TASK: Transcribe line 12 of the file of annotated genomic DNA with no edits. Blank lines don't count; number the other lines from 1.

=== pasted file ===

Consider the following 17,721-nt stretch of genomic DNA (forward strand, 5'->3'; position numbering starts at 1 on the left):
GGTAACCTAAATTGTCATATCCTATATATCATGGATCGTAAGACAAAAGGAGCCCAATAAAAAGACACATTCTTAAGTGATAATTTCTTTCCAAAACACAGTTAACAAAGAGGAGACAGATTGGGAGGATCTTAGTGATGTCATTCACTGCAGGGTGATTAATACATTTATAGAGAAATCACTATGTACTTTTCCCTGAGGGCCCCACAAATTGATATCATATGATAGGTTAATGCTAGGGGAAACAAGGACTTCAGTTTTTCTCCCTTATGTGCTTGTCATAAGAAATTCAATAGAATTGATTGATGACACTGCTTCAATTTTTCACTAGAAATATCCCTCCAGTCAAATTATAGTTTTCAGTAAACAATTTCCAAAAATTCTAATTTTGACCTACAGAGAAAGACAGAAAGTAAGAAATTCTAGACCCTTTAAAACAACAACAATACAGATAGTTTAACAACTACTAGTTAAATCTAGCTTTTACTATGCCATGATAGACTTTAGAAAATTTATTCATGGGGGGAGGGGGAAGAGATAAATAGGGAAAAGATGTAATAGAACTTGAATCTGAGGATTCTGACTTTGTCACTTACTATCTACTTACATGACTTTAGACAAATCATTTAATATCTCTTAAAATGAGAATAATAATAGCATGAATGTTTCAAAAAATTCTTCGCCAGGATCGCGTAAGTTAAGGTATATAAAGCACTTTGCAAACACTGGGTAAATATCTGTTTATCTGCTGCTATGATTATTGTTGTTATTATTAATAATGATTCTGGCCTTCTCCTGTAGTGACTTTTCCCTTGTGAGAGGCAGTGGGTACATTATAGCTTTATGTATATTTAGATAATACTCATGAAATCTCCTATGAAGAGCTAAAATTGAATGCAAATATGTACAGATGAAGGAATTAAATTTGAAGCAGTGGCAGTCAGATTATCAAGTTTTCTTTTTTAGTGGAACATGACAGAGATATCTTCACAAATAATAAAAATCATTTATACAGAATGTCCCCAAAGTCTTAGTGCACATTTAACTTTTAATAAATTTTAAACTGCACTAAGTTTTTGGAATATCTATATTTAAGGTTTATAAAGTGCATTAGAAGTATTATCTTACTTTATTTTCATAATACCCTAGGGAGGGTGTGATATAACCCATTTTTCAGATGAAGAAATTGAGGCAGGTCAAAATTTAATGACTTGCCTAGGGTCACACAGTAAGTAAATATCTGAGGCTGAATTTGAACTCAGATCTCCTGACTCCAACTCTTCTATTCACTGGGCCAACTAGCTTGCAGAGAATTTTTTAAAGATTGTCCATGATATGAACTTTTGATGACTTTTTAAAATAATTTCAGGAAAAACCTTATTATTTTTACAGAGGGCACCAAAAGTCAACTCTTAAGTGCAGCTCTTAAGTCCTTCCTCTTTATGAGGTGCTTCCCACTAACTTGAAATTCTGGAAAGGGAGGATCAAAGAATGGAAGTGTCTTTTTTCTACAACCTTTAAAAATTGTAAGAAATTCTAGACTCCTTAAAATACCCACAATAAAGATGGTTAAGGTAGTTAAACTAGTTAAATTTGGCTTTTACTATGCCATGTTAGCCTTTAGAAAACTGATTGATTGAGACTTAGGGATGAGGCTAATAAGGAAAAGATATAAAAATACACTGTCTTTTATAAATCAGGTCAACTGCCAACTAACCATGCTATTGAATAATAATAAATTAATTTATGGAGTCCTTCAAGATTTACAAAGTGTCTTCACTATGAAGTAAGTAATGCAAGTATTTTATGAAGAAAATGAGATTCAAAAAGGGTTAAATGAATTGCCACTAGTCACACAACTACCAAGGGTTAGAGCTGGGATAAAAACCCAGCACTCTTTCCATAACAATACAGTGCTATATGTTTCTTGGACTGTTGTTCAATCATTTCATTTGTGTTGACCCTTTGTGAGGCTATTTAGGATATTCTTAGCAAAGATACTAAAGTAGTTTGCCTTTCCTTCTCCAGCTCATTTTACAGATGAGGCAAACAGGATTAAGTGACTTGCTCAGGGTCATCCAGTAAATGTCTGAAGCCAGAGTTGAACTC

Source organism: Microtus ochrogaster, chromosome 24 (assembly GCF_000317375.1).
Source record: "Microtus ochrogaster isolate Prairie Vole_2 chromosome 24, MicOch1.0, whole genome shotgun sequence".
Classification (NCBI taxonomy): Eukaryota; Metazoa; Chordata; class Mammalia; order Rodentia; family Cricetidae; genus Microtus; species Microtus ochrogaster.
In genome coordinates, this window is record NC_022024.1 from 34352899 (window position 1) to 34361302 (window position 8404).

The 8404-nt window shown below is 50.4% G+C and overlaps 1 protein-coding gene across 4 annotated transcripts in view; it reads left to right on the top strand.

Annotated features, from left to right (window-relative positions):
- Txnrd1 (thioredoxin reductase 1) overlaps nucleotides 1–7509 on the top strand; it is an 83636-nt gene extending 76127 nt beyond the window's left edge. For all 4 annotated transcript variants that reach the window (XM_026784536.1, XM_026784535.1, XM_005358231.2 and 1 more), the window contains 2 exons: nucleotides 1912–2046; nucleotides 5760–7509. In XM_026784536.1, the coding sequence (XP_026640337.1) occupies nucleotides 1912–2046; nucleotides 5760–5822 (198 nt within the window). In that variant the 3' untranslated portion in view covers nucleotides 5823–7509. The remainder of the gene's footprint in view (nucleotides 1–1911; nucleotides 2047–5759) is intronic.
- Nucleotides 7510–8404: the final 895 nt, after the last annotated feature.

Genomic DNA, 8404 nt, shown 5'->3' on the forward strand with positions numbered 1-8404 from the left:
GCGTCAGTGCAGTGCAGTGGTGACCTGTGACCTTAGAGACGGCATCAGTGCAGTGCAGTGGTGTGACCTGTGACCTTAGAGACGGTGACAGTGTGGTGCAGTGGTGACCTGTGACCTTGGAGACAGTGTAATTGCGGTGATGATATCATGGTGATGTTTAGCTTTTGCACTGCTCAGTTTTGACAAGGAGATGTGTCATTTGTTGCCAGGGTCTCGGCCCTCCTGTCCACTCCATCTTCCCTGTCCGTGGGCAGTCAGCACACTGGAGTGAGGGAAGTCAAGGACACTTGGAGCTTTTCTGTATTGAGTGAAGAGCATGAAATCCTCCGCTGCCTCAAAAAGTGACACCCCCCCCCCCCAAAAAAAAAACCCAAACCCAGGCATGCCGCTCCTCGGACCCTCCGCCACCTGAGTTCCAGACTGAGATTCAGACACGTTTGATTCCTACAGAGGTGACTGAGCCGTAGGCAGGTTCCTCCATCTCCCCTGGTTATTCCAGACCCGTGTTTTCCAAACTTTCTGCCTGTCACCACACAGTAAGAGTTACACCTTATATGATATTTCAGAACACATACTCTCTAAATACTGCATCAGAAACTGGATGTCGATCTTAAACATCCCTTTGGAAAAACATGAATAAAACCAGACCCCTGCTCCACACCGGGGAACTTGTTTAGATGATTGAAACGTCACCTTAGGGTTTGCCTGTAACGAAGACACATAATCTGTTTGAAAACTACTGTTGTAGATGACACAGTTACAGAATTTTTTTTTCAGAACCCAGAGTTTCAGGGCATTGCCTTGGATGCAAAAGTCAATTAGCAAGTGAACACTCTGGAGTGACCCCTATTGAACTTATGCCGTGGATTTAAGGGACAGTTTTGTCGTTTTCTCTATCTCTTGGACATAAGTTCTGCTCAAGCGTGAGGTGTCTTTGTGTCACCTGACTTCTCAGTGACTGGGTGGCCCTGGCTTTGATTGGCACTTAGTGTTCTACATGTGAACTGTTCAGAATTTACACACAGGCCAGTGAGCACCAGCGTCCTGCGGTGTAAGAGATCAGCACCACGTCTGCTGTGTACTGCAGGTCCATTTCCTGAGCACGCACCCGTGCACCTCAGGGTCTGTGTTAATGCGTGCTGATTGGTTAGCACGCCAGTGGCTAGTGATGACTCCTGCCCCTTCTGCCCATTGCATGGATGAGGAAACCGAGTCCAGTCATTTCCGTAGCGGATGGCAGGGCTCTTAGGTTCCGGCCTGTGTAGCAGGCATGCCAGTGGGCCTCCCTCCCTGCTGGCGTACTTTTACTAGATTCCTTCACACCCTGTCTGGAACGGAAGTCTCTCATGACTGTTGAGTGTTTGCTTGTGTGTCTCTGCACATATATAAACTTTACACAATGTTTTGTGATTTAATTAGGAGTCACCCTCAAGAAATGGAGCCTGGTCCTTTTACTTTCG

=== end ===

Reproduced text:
GCGTCAGTGCAGTGCAGTGGTGACCTGTGACCTTAGAGACGGCATCAGTGCAGTGCAGTGGTGTGACCTGTGACCTTAGAGACGGTGACAGTGTGGTGCAGTGGTGACCTGTGACCTTGGAGACAGTGTAATTGCGGTGATGATATCATGGTGATGTTTAGCTTTTGCACTGCTCAGTTTTGACAAGGAGATGTGTCATTTGTTGCCAGGGTCTCGGCCCTCCTGTCCACTCCATCTTCCCTGTCCGTGGGCAGTCAGCACACTGGAGTGAGGGAAGTCAAGGACACTTGGAGCTTTTCTGTATTGAGTGAAGAGCATGAAATCCTCCGCTGCCTCAAAAAGTGACACCCCCCCCCCCCAAAAAAAAAACCCAAACCCAGGCATGCCGCTCCTCGGACCCTCCGCCACCTGAGTTCCAGACTGAGATTCAGACACGTTTGATTCCTACAGAGGTGACTGAGCCGTAGGCAGGTTCCTCCATCTCCCCTGGTTATTCCAGACCCGTGTTTTCCAAACTTTCTGCCTGTCACCACACAGTAAGAGTTACACCTTATATGATATTTCAGAACACATACTCTCTAAATACTGCATCAGAAACTGGATGTCGATCTTAAACATCCCTTTGGAAAAACATGAATAAAACCAGACCCCTGCTCCACACCGGGGAACTTGTTTAGATGATTGAAACGTCACCTTAGGGTTTGCCTGTAACGAAGACACATAATCTGTTTGAAAACTACTGTTGTAGATGACACAGTTACAGAATTTTTTTTTCAGAACCCAGAGTTTCAGGGCATTGCCTTGGATGCAAAAGTCAATTAGCAAGTGAACACTCTGGAGTGACCCCTATTGAACTTATGCCGTGGATTTAAGGGACAGTTTTGTCGTTTTCTCTATCTCTTGGACATAAGTTCTGCTCAAGCGTGAGGTGTCTTTGTGTCACCTGACTTCTCAGTGACTGGGTGGCCCTGGCTTTGATTGGCACTTAGTGTTCTACATGTGAACTGTTCAGAATTTACACACAGGCCAGTGAGCACCAGCGTCCTGCGGTGTAAGAGATCAGCACCACGTCTGCTGTGTACTGCAGGTCCATTTCCTGAGCACGCACCCGTGCACCTCAGGGTCTGTGTTAATGCGTGCTGATTGGTTAGCACGCCAGTGGCTAGTGATGACTCCTGCCCCTTCTGCCCATTGCATGGATGAGGAAACCGAGTCCAGTCATTTCCGTAGCGGATGGCAGGGCTCTTAGGTTCCGGCCTGTGTAGCAGGCATGCCAGTGGGCCTCCCTCCCTGCTGGCGTACTTTTACTAGATTCCTTCACACCCTGTCTGGAACGGAAGTCTCTCATGACTGTTGAGTGTTTGCTTGTGTGTCTCTGCACATATATAAACTTTACACAATGTTTTGTGATTTAATTAGGAGTCACCCTCAAGAAATGGAGCCTGGTCCTTTTACTTTCG